Distant view of substation with transmission towers

Conventional Sources

Three highly efficient and flexible natural-gas-fueled power plants contribute to PG&E’s diverse portfolio of generation resources. As we add more renewable energy to our power mix, these cleaner conventional plants can increasingly act as a backstop. With their ability to generate power quickly and safely, they provide the operational flexibility needed to integrate variable renewable resources such as wind and solar.

Our Approach

PG&E operates three natural-gas-fired plants with emissions levels that are best-in-class and use air for cooling to minimize water use:

  • Humboldt Bay Generating Station
  • Colusa Generating Station
  • Gateway Generating Station

As combined-cycle power plants, the Colusa and Gateway Generating Stations play a key role in PG&E’s efforts to successfully integrate more renewable resources into the energy grid. When wind or solar production changes throughout the course of a day, these facilities can ramp up quickly to generate the energy that our customers need.

2015 Milestones

In 2015, PG&E continued the safe operation of our three natural-gas-fired plants:

  • Humboldt Bay Generating Station

    Humboldt Bay Generating Station: This 163-MW natural gas plant is 30 percent more efficient than the older fossil-fueled plant it replaced. It employs technology that emits significantly less SO2, NOX and CO2 than the previous facility.

    The plant is located in a relatively isolated section of California’s north coast region and provides a significant majority of the area’s electrical capacity. The plant’s design—selected for the region because of its flexibility and low emissions—uses reciprocating engines that are air-cooled, reducing water use by eliminating the need for “once-through” cooling from Humboldt Bay.

  • Colusa Generating Station

    Colusa Generating Station: This 657-MW combined-cycle natural gas plant features cleaner burning turbines that allow the plant to use less fuel and emit significantly less CO2 than older plants. “Dry cooling” technology allows the facility to use 97 percent less water than plants with conventional once-through water cooling systems.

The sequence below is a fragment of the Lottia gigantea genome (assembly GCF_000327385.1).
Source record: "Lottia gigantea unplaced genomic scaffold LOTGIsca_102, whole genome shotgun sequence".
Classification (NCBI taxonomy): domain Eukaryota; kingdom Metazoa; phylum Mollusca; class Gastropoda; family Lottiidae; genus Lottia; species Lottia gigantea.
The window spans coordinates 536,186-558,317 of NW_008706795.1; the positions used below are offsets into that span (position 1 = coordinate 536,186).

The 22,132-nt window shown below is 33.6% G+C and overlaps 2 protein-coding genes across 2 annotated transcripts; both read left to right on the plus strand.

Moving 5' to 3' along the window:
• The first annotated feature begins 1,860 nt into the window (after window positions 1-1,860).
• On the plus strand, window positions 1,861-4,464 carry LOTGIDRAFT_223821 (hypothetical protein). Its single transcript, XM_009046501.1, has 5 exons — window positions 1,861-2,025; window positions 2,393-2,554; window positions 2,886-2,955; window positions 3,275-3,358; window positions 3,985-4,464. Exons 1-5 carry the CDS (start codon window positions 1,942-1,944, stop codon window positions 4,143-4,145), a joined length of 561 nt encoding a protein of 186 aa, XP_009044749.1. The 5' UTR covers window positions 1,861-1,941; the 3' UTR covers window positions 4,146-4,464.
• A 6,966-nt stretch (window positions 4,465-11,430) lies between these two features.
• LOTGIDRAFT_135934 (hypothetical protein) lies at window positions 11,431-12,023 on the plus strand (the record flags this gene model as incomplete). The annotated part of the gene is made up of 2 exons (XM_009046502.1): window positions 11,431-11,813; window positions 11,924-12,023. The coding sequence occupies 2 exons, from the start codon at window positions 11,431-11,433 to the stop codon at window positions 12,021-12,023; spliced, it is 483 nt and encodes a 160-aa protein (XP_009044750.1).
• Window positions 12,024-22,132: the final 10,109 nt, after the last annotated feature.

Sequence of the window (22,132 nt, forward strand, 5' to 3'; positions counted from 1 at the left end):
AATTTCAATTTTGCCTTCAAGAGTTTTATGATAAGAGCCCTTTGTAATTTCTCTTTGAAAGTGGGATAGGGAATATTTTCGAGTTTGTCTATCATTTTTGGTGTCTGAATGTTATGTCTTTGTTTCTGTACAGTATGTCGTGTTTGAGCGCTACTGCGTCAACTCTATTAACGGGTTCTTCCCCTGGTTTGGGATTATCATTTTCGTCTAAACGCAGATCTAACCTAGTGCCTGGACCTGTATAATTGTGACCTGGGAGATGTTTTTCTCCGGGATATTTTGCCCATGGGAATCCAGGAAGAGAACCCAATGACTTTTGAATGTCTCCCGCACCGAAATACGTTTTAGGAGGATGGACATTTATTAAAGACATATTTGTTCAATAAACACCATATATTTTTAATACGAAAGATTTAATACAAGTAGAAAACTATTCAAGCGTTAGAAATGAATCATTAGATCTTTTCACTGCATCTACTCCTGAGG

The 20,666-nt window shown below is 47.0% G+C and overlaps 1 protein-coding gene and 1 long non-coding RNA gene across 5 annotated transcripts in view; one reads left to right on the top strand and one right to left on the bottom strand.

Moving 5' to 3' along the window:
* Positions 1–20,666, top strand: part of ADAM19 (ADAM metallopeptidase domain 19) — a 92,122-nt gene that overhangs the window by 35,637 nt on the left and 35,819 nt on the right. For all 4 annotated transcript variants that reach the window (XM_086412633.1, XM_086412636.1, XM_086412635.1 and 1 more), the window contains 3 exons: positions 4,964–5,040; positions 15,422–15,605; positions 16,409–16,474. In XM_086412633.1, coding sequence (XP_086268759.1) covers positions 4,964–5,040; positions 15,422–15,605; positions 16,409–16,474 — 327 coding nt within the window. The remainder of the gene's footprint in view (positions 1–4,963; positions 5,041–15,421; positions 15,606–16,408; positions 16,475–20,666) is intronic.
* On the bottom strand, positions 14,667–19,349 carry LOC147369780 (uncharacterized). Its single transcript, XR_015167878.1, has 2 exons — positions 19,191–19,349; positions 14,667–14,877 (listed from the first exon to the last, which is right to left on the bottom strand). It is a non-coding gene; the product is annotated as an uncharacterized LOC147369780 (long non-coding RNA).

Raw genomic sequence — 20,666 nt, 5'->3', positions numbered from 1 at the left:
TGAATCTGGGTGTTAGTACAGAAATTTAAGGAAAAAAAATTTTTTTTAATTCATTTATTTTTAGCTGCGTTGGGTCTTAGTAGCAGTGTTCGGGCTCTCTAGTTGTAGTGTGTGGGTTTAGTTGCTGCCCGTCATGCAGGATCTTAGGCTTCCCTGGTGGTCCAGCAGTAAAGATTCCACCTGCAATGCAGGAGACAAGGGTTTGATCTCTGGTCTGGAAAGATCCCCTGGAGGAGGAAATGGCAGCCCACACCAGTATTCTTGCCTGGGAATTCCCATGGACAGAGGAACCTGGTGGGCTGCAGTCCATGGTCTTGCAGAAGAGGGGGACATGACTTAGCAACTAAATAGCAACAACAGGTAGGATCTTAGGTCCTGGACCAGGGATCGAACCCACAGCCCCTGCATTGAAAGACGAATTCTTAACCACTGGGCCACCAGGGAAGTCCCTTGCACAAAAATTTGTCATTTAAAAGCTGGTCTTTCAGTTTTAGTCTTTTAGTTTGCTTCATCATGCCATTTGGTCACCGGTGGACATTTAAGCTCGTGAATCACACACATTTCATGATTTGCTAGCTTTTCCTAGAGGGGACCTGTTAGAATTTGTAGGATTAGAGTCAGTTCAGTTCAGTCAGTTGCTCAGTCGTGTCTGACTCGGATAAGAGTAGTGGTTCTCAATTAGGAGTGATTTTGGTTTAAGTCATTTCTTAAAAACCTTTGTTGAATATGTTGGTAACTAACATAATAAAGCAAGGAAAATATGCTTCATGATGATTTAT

The plant has 530 MW of base capacity and approximately 127 MW of low-cost peaking power that can be used at times when demand is high or in emergencies. In addition, the plant is designed to lower its output when power from renewable resources like wind and solar becomes available. The plant uses a zero-liquid-discharge system that recycles wastewater and further reduces its water consumption.

  • Gateway Generating Station

    Gateway Generating Station: This 580-MW combined-cycle natural gas plant has 530 MW of base capacity and 50 MW of low-cost peaking capability. On average, the plant yields dramatically less NOX, SO2 and CO2 for every megawatt-hour of power produced compared with older fossil-fueled plants. Gateway also uses dry cooling technology.

Measuring Progress

In 2015, PG&E’s natural gas power plants provided safe, reliable and low-cost electricity to our customers. The following performance data represents the average availability factor of our natural gas power plants.

Natural Gas Power Plant Availability Factor Footnote 1
2013 2014 2015
Gateway Generating Station 94.4% 93.1% 94.7%
Colusa Generating Station 93.8% 87.7% 92.7%
Humboldt Bay Generating Station 95.4% 95.2% 93.0%
  • 1. Refers to the proportion of hours in a year that a plant is available to generate electricity. Return to table

Looking Ahead

Clean and flexible conventional power generation will continue to play an integral role in meeting our state’s evolving energy needs, especially as more renewable sources come online. Our focus remains on maintaining, upgrading and safely operating our current facilities while further increasing the flexibility of our units to support continued growth in renewable and distributed energy resources.





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